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Oct 04 2010

Techno Criticism of The Tempest

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Hasina Islam

Professor Frederick Buell

English 399w

Honors Seminar

Techno Criticism of The Tempest

October 4, 2010

The Power of Language as Technology in Shakespeare’s The Tempest

In Shakespeare’s final play The Tempest, language is used as technology to drive the plot forward. Written and spoken language becomes the spells and enchantments that Prospero uses. According to the English oxford dictionary magic is the use of ritual activities or observances which are intended to influence the course of event or to manipulate the natural world If we take technology to mean the application of science in a commerce/ industry then can we not call magic some sort of science?. Prospero not only serves as the playwright but also the magician who keeps the audience awed by the tricks up his sleeve; Magic and Prospero go hand in hand.

Prospero learns the art of magic from his books and uses it for his own purposes. He wants revenge from his brother for stealing his dukedom but also mystifies everyone on the island by his use of magic. Prospero’s magic is never in detail rather he is the only one that talks about its affects after he has completed a spell. The first time we get a sense that magic is being performed is in Act 1 scene 2,  when he puts on his magic cloak and says “ thou are inclined to sleep” and Miranda immediately falls asleep.

He is able to alter the condition in which his victims are in. Later he uses his magic to paralyze Ferdinand and “charms him from moving”.

When it comes to his slave Caliban, Prospero  uses a different technique. Instead of magically harming him, Prospero constantly threatens to make Caliban suffer by torturing him. Though we never get to see the tortures Proper promises to Caliban, we hear of them.  Prospero says

“ for this be sure , tonight thou shalt have cramps,

Side stitches that shall pen thy breath up, urchins

Shall forth at vast of night that they may work

All exercise on thee. Thou shat be pinched

As thick as honeycomb, each pinch more stinging

Than bees that made’em”  (I.II. lines 328-333)

It is important to note the power Prospero has over his words and what he is able to accomplish with them, almost as if he has mastered the art of spoken language. Whenever there is another character involved Prospero is able to use words to get them to do as he chooses, such is the case with Miranda and Ferdinand. Caliban on the other hand is the only one who seems to outright defy Prospero. Even then his defiance is very minimal to Prospero. Caliban challenges Prospero’s superiority and says the only thing he has learnt from language is the art of cursing.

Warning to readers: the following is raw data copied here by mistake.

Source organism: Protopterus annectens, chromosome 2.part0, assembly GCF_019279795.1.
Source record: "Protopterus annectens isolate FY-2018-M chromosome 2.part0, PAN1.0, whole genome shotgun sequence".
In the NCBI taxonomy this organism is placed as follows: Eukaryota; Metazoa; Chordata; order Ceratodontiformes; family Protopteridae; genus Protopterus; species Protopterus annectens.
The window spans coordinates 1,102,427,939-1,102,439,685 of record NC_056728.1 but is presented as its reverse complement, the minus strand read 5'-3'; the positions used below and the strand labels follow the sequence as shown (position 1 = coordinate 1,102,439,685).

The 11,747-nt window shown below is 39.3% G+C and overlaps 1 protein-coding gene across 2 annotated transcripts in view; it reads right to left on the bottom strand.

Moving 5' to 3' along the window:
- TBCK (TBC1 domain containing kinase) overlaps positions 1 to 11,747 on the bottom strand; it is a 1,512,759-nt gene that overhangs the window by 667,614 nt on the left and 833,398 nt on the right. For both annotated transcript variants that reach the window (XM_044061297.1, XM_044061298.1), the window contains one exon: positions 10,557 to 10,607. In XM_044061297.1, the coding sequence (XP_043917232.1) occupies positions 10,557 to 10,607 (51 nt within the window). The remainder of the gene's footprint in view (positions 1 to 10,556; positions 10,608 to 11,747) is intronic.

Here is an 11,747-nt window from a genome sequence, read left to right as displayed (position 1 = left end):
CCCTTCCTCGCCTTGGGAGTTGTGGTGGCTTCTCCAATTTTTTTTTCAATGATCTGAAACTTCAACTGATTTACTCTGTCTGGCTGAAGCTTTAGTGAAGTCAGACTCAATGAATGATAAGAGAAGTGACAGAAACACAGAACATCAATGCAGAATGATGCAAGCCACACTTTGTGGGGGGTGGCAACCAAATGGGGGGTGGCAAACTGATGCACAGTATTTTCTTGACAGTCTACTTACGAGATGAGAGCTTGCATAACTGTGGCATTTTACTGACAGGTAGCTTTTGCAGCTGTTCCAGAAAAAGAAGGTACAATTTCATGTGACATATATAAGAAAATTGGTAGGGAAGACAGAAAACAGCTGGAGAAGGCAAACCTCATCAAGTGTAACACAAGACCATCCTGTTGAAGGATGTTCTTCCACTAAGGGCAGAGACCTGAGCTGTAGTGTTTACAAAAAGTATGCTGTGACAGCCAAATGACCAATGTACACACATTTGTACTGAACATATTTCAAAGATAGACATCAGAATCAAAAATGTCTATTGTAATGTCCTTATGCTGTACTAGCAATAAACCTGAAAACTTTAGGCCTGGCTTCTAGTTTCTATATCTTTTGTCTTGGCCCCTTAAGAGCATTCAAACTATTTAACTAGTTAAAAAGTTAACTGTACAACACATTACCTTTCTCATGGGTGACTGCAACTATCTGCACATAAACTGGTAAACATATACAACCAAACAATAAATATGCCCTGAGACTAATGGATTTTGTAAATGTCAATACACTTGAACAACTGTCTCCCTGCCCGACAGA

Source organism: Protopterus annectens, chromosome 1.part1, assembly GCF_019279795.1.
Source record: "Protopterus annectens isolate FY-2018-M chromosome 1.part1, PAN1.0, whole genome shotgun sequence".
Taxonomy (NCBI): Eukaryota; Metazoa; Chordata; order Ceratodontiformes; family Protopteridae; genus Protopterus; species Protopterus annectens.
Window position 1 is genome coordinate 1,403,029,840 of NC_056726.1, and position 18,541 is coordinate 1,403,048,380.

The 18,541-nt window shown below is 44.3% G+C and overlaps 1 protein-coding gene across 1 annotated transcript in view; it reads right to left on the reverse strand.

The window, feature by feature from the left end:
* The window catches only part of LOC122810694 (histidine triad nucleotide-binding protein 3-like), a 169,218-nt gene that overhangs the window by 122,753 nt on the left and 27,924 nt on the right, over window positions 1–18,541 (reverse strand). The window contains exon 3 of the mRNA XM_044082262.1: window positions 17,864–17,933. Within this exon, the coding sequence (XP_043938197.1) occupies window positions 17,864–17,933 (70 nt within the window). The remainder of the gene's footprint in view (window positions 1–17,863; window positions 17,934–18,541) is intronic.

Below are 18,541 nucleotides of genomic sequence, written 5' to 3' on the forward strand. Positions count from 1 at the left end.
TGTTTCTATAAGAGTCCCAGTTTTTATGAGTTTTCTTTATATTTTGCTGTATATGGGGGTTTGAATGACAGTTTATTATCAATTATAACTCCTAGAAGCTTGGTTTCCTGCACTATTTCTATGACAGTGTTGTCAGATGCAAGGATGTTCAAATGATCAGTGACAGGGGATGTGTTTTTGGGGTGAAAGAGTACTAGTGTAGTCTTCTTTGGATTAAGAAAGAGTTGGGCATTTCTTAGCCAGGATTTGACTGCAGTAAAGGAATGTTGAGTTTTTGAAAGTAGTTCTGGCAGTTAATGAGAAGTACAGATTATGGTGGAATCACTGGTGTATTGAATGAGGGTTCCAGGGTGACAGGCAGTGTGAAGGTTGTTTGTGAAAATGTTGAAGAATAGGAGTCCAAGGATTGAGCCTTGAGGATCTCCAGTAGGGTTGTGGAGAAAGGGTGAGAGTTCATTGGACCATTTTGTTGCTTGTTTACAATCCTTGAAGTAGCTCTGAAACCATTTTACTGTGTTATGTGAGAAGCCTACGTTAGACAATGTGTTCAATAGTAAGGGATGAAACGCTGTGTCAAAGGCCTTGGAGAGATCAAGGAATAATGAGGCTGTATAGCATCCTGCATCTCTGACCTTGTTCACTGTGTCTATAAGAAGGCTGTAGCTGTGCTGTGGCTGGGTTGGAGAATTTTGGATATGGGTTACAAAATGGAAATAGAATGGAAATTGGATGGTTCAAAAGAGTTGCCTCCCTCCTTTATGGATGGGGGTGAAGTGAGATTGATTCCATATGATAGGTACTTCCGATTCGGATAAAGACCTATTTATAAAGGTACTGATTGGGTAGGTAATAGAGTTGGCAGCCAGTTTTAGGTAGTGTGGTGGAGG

Ariel Prospero’s personal slave is subject to Prospero’s authority over him. But unlike Caliban who possess no magical abilities Ariel is quite the charmer. He is able to use magic language in his songs to create spells and enchantments. An example of this is when Ariel sings into Gonzalo’s ear and tells him  

“while you here do snoring lie,

Open-eyed conspiracy

His time doth take

If life you keep a care,

Shake off slumber and beware

Awake, awake!” (II.II.295-300)

With his proclamation of “now, good angels preserve the King! “(II.I.302). Gonzalo awakens and stops Sebastian and Antonio from killing Alonso. Ariel uses music and song to demonstrate his magical abilities as well as inform Gonzalo of the conspiracy that Sebastian and Antonio are planning. Later when Caliban is kneeling in front of Stephano Ariel mimics Trinculo’s voice and calls him a liar. This creates a disagreement between Stephano who believes it is Trinculo speaking. Unfortunate Caliban who is repeatedly called a liar by the nobles. Poor Trinculo receives a few blows even though he has stayed silent the entire time. Ariel creates discords between Caliban and the nobles thus disrupting their plan to overthrow Prospero.

Caliban says it is through his books that Prospero that he gets is power ; written/printed  language.  He finds out about Sebastian and Antonio’s scheme. The audience learns that Prospero’s magic lies in the books he uses. And again later Caliban mentions to Stephano and Trinculo

Remember ,

First to posses his books, for without them

He’s but a sot, as I am, nor hath not

One spirit to command. They do all hate him

As rootedly as I. Burn his books (III.II.86-90)

Prospero’s magic lies in his books. It is his devotion to studying that made him lose his focus and later his dukedom. Written language is the root of his power. While isolated Prospero has only he and the technology / magic he is studying acquired. It is as if he is given a choice to pick between the world and his magic. At first it was his books and so his brother took advantage and seized the throne for himself. Later on the island he kept his distance from his daughter and spent time alone with his spirits/magic. After awhile he tires of being isolated from the world because of his knowledge and so he vows to let it all go; He wants to be rid of his books and find his place in the world. Even with Miranda Prospero doesn’t quite let her in and therefore she is not well informed about her past and where she comes from. Miranda has no power over language and only knows to speak.